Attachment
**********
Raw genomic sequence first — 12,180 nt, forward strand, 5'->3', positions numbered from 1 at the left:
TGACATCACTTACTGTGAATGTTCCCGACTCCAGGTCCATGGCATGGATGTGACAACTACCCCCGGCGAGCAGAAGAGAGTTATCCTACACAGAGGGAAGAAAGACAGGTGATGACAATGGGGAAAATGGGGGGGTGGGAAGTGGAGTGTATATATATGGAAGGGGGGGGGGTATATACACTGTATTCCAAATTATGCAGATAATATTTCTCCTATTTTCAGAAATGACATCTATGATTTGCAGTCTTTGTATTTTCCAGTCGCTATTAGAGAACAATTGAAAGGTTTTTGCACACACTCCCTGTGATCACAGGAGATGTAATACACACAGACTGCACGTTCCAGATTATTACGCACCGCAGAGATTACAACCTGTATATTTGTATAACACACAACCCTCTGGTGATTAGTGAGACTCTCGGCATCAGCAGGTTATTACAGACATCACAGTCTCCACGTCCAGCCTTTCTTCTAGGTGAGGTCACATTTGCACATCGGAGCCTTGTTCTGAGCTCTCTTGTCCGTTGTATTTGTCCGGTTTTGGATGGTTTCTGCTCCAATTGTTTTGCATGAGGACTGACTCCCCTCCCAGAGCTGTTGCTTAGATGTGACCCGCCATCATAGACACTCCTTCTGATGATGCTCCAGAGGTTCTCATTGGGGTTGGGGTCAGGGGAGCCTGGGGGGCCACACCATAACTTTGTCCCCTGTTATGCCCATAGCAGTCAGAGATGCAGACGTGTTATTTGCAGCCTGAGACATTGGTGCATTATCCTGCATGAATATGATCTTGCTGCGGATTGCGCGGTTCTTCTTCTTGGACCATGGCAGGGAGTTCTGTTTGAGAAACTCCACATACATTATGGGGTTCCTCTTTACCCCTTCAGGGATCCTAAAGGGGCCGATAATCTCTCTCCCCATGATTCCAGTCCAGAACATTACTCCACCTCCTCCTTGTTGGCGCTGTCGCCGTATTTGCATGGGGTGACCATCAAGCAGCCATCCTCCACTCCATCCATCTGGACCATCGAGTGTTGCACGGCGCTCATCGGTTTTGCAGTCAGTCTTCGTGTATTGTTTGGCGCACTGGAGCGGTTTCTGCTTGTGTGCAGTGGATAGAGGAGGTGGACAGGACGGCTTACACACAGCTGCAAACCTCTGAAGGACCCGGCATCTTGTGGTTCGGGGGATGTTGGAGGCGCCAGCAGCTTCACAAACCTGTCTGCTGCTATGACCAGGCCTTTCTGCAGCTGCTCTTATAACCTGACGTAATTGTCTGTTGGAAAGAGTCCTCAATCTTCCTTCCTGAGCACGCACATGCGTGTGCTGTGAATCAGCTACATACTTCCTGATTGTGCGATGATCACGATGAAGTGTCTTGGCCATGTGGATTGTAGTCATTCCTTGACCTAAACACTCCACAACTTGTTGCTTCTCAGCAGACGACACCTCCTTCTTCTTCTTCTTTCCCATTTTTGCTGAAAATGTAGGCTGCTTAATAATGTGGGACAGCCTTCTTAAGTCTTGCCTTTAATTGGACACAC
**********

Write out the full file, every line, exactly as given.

Raw genomic sequence first — 12,180 nt, forward strand, 5'->3', positions numbered from 1 at the left:
TGACATCACTTACTGTGAATGTTCCCGACTCCAGGTCCATGGCATGGATGTGACAACTACCCCCGGCGAGCAGAAGAGAGTTATCCTACACAGAGGGAAGAAAGACAGGTGATGACAATGGGGAAAATGGGGGGGTGGGAAGTGGAGTGTATATATATGGAAGGGGGGGGGGTATATACACTGTATTCCAAATTATGCAGATAATATTTCTCCTATTTTCAGAAATGACATCTATGATTTGCAGTCTTTGTATTTTCCAGTCGCTATTAGAGAACAATTGAAAGGTTTTTGCACACACTCCCTGTGATCACAGGAGATGTAATACACACAGACTGCACGTTCCAGATTATTACGCACCGCAGAGATTACAACCTGTATATTTGTATAACACACAACCCTCTGGTGATTAGTGAGACTCTCGGCATCAGCAGGTTATTACAGACATCACAGTCTCCACGTCCAGCCTTTCTTCTAGGTGAGGTCACATTTGCACATCGGAGCCTTGTTCTGAGCTCTCTTGTCCGTTGTATTTGTCCGGTTTTGGATGGTTTCTGCTCCAATTGTTTTGCATGAGGACTGACTCCCCTCCCAGAGCTGTTGCTTAGATGTGACCCGCCATCATAGACACTCCTTCTGATGATGCTCCAGAGGTTCTCATTGGGGTTGGGGTCAGGGGAGCCTGGGGGGCCACACCATAACTTTGTCCCCTGTTATGCCCATAGCAGTCAGAGATGCAGACGTGTTATTTGCAGCCTGAGACATTGGTGCATTATCCTGCATGAATATGATCTTGCTGCGGATTGCGCGGTTCTTCTTCTTGGACCATGGCAGGGAGTTCTGTTTGAGAAACTCCACATACATTATGGGGTTCCTCTTTACCCCTTCAGGGATCCTAAAGGGGCCGATAATCTCTCTCCCCATGATTCCAGTCCAGAACATTACTCCACCTCCTCCTTGTTGGCGCTGTCGCCGTATTTGCATGGGGTGACCATCAAGCAGCCATCCTCCACTCCATCCATCTGGACCATCGAGTGTTGCACGGCGCTCATCGGTTTTGCAGTCAGTCTTCGTGTATTGTTTGGCGCACTGGAGCGGTTTCTGCTTGTGTGCAGTGGATAGAGGAGGTGGACAGGACGGCTTACACACAGCTGCAAACCTCTGAAGGACCCGGCATCTTGTGGTTCGGGGGATGTTGGAGGCGCCAGCAGCTTCACAAACCTGTCTGCTGCTATGACCAGGCCTTTCTGCAGCTGCTCTTATAACCTGACGTAATTGTCTGTTGGAAAGAGTCCTCAATCTTCCTTCCTGAGCACGCACATGCGTGTGCTGTGAATCAGCTACATACTTCCTGATTGTGCGATGATCACGATGAAGTGTCTTGGCCATGTGGATTGTAGTCATTCCTTGACCTAAACACTCCACAACTTGTTGCTTCTCAGCAGACGACACCTCCTTCTTCTTCTTCTTTCCCATTTTTGCTGAAAATGTAGGCTGCTTAATAATGTGGGACAGCCTTCTTAAGTCTTGCCTTTAATTGGACACAC